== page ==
Your mother was a hamster and your father smelt of elderberries!
And according to [Rich] Gossage, the 2012 Yankees didn’t have a clue.
“I’ve never seen a team of great players, or at least `name’ players fall apart like they did in the playoffs. I’m just shaking my head,” Gossage told the Bird. “I’m shocked as I’m pretty sure they’re shocked. I’ve never seen a whole lineup go into a slump as they did. I didn’t think there was a great urgency in their demeanor, in the dugout or anywhere else. I didn’t see anyone throw a helmet or break a bat or anything. It just didn’t seem like there was any urgency.”
The Yankees beat the Baltimore Orioles — barely — in the American League Divisional Series, but that lack of offense that first appeared against the O’s doomed them against the Detroit Tigers in the ALCS. Alex Rodriguez had just three hits in 25 total postseason at-bats and was benched. Robinson Cano had three hits in 40 at-bats. Curtis Granderson went 3-for-30 and Nick Swisher just 5-for-30. As a team, New York hit .188 in the postseason and just .157 in the ALCS, scoring six runs.
And watching from his television set in Colorado Springs, Colo., Gossage couldn’t believe what he was seeing.
“It just didn’t seem like the enthusiasm as a team was there,” he said. “I saw him (Rodriguez) smiling a lot in the dugout and just kind of nonchalanting everything … he wasn’t acting like a real team guy. I just didn’t like the demeanor of the whole team. (Nick) Swisher was smiling and laughing … I wanted to see somebody fire a bat at something or have someone get in someone’s face once in a while. That’s what you need sometimes.”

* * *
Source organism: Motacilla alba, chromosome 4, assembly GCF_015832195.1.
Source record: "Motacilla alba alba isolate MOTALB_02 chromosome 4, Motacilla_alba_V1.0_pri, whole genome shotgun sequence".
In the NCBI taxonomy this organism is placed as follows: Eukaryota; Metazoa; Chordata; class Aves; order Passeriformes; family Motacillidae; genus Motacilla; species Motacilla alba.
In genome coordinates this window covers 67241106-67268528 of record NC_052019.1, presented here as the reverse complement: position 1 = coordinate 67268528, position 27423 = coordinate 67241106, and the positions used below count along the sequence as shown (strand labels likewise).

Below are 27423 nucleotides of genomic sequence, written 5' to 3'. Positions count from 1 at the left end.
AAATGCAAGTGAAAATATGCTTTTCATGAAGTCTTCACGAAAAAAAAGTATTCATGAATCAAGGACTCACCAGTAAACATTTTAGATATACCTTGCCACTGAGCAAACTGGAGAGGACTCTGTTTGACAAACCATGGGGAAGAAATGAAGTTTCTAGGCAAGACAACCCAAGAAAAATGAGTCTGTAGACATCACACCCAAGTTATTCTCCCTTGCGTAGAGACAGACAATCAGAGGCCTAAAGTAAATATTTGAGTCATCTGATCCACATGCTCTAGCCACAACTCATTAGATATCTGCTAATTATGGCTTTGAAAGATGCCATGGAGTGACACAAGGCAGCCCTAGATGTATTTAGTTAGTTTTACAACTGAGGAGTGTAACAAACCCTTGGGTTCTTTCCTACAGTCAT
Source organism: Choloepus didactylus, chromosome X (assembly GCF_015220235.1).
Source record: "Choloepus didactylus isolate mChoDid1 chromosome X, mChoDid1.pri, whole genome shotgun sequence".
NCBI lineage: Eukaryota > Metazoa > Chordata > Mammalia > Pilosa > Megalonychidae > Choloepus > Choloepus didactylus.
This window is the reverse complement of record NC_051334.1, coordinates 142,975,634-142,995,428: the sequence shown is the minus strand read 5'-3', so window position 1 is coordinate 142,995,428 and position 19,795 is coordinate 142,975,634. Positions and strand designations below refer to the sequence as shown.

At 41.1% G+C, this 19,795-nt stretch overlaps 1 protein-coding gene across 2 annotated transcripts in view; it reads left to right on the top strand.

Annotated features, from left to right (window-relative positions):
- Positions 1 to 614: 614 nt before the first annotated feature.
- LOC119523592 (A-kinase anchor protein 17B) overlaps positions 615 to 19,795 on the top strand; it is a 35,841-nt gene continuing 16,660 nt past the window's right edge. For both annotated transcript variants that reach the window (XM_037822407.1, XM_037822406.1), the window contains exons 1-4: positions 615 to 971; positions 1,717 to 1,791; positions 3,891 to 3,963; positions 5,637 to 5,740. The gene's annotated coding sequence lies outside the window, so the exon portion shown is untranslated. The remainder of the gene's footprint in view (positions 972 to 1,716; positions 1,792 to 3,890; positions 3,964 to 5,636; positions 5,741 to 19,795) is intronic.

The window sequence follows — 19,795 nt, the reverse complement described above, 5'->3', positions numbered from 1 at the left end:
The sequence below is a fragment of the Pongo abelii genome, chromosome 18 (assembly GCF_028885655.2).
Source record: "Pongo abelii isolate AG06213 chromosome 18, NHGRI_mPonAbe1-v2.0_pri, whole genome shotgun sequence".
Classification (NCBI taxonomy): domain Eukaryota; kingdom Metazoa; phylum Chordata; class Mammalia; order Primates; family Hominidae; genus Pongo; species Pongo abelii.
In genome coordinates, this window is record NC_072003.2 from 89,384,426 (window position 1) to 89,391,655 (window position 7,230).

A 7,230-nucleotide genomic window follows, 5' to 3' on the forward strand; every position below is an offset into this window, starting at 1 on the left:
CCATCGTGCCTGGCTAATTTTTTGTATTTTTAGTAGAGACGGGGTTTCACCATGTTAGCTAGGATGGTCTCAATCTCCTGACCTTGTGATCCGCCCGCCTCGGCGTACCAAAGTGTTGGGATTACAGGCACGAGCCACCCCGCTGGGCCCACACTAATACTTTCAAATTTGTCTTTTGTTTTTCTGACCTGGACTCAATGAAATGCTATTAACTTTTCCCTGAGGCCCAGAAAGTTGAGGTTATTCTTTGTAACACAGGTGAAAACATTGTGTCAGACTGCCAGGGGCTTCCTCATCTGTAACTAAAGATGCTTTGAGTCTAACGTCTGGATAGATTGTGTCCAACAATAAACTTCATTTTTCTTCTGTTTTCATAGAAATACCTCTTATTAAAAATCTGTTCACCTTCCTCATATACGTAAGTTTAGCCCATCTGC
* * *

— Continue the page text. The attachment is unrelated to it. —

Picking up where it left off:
Like the treatment that Gossage — or any other Yankee player got — when a teammate or teammates didn’t think that player was giving his all.
“When I was a young kid and you did something out of line, you might as well not go back into the dugout because there were going to be about 10 guys waiting for you,” Gossage said. “That’s why you never pulled the crap that they pull now. If you don’t run out a ground ball … I’ll tell you, money is dictating the way these managers and the front office are treating these guys. I don’t see anyone getting on anybody because they’re afraid. They’ve got so much money tied up in these guys that if they get on him, he’s going to go in the tank. It’s a disservice. It’s tough love, that’s what it’s called; that’s not happening anymore.
“(Derek) Jeter’s the captain and I think it’s up to Jeter a lot of times to shake things up and I don’t know if they didn’t do that, maybe they did. I’m not there and I’m not hands-on, but somebody needed to put a foot up everyone’s (butt) and get them going.”
Gossage said he was glad he got to play “the old-school way.”
“Managers weren’t afraid to get into someone’s face,” he said. “Today, these guys (managers) tip-toe around these players because they’re making so much money. Back in the day, no one was afraid … Billy (Martin) wasn’t, George wasn’t, Thurman (Munson) wasn’t.
“… I’ll tell you something that’s missing in the game today, there’s no one passing the torch to tell these young kids how to act. I see certain things on the Yankees, guys not wearing hats, guys pulling stuff that never would have been pulled when George was around. You acted like a Yankee. We set the tone. We were a classy organization and a classy bunch of guys and I think that’s something that’s slipping through the cracks with the Yankees and with a lot of ball clubs across the board. No one’s passing the torch.”
But, what about HOPE WEEK!?!?